Review: The Rithmatist
Title: The Rithmatist
Author: Brandon Sanderson
Genre: Fantasy, children's/middle grade
My rating: 5 of 5 stars
The Rithmatist, Brandon Sanderson's New York Times bestselling epic teen adventure is now available in paperback.
More than anything, Joel wants to be a Rithmatist. Rithmatists have the power to infuse life into two-dimensional figures known as Chalklings. Rithmatists are humanity’s only defense against the Wild Chalklings. Having nearly overrun the territory of Nebrask, the Wild Chalklings now threaten all of the American Isles.
As the son of a lowly chalkmaker at Armedius Academy, Joel can only watch as Rithmatist students learn the magical art that he would do anything to practice. Then students start disappearing—kidnapped from their rooms at night, leaving trails of blood. Assigned to help the professor who is investigating the crimes, Joel and his friend Melody find themselves on the trail of an unexpected discovery—one that will change Rithmatics—and their world—forever.
A New York Times Book Review Notable Children's Book of 2013
Brandon Sanderson is so good at coming up with crazy ideas that sound ridiculous but the more you think about them, the more sense they make. Take the premise of The Rithmatist: Certain members of the population have a skill of making their chalk drawings come to life, and they duel each other as practice for dueling the wild Chalklings that threaten to destroy human civilization. At first you might roll your eyes (seriously? How could chalk drawings be scary?), but by the end of the book I promise you'll be sold.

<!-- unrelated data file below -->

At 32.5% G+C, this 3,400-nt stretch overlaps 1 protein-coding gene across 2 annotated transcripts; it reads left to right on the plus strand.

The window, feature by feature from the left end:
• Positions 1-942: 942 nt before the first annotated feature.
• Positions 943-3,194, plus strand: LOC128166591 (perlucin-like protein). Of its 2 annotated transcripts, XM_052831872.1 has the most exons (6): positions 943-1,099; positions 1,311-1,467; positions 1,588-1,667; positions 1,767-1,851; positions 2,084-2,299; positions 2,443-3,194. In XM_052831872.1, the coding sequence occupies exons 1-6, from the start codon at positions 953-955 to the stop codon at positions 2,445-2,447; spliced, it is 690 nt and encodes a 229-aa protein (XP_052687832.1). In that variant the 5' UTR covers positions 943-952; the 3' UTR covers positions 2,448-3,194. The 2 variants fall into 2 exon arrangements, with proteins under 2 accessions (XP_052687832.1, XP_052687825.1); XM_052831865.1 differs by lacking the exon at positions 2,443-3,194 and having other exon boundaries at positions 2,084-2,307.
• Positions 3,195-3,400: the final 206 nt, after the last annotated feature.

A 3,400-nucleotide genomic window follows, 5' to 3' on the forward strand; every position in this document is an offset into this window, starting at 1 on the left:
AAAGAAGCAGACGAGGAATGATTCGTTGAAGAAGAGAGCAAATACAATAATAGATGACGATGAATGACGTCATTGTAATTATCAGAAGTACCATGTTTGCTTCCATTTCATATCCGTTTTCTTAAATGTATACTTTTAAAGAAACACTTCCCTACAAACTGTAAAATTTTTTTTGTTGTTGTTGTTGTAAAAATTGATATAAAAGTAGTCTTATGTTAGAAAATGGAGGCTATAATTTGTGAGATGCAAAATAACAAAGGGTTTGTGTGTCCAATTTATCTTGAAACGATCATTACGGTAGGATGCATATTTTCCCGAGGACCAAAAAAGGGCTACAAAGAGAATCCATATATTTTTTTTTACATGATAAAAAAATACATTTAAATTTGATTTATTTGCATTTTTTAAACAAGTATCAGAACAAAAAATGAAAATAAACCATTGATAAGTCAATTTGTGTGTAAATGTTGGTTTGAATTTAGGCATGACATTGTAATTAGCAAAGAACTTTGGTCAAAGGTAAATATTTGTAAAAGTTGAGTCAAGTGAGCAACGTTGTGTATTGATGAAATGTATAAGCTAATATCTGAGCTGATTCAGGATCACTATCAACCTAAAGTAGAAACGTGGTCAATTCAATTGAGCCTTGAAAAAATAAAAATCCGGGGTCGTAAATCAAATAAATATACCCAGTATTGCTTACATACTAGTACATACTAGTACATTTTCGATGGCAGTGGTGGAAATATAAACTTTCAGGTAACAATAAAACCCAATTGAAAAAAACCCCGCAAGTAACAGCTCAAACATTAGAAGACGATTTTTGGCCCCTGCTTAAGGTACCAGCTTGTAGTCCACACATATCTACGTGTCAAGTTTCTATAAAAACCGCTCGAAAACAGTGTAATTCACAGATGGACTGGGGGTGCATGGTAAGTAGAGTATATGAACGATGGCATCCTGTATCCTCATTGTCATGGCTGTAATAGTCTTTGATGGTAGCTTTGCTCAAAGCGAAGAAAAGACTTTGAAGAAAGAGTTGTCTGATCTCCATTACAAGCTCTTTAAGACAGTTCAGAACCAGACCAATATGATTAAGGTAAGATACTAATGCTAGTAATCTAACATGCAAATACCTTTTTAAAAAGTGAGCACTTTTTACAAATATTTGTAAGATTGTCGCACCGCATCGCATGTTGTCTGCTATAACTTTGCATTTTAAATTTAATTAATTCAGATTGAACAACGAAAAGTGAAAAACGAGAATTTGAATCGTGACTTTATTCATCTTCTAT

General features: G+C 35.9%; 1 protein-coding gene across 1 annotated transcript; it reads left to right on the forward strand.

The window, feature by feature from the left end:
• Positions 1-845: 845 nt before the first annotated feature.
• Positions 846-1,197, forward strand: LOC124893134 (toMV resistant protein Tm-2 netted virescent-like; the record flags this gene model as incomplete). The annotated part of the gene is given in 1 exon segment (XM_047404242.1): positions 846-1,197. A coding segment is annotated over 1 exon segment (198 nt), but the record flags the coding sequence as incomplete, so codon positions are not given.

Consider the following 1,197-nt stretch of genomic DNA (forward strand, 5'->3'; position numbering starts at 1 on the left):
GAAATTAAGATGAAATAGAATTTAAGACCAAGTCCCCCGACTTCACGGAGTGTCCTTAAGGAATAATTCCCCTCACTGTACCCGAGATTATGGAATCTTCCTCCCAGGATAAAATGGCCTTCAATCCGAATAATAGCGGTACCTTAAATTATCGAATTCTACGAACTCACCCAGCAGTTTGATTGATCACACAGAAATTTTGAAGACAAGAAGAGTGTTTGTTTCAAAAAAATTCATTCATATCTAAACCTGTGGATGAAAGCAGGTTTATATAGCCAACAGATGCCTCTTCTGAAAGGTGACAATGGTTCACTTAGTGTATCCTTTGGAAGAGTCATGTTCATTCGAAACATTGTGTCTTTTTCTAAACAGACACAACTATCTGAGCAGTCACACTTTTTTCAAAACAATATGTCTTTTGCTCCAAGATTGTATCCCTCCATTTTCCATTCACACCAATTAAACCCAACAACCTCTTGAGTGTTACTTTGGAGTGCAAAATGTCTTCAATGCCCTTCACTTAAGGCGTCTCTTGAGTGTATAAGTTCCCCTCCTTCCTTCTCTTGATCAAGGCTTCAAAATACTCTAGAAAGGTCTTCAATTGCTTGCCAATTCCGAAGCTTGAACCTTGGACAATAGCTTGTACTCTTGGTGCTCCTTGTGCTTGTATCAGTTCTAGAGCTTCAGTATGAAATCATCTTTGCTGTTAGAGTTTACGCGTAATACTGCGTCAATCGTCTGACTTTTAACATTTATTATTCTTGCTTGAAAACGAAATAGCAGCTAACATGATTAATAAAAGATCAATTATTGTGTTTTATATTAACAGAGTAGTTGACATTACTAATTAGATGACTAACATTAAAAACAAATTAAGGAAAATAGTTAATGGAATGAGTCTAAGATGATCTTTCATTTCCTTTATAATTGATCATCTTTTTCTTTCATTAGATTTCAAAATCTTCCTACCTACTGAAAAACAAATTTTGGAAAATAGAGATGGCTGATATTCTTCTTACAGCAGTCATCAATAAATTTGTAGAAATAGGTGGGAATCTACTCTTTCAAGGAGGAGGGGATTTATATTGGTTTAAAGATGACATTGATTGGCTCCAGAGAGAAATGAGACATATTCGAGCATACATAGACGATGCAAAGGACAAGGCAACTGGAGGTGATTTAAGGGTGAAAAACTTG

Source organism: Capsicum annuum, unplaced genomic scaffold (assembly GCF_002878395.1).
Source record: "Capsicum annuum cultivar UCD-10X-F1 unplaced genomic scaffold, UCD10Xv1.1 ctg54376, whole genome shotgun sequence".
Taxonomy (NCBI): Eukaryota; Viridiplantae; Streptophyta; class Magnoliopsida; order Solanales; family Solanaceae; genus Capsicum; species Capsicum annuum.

Even if this is a children's/MG book, it has all the trademarks of Sanderson books that I have come to love. The great thing is that even if the audience and characters are younger, there is no dumbing down or resorting to cliches. Sanderson still manages to surprise you with his brilliant story-telling and world-building, which I find impressive since a lot of authors make their children's books a "lite" version of their other books. The world-building especially is fantastic, since it takes our familiar world and adds in just a few elements that change things subtly without being too obtrusive.
I loved that Joel is not a rithmatist himself but that he admires and really wanted to become one. He contrasts so much with Melody, who is from a family of Rithmatists but is useless at drawing her chalk figures properly. Together with the endearing Professor Fitch, these kids try and solve the mystery of who is targeting and harming the schoolchildren, and why. You would think that a 20-something reading a children's book would be able to guess the ending of the mystery, but nope! Either I've just lost it, or Sanderson is brilliant (Let's be real, we already know the second of those is true).
I highly recommend this for Sanderson fans as well as fans of fantasy looking for something less dense than the usual thousand page tomes. I hesitate to call it "lighter" because this book is quite dark for a children's book, but it is also endearing and humorous and wonderful as well.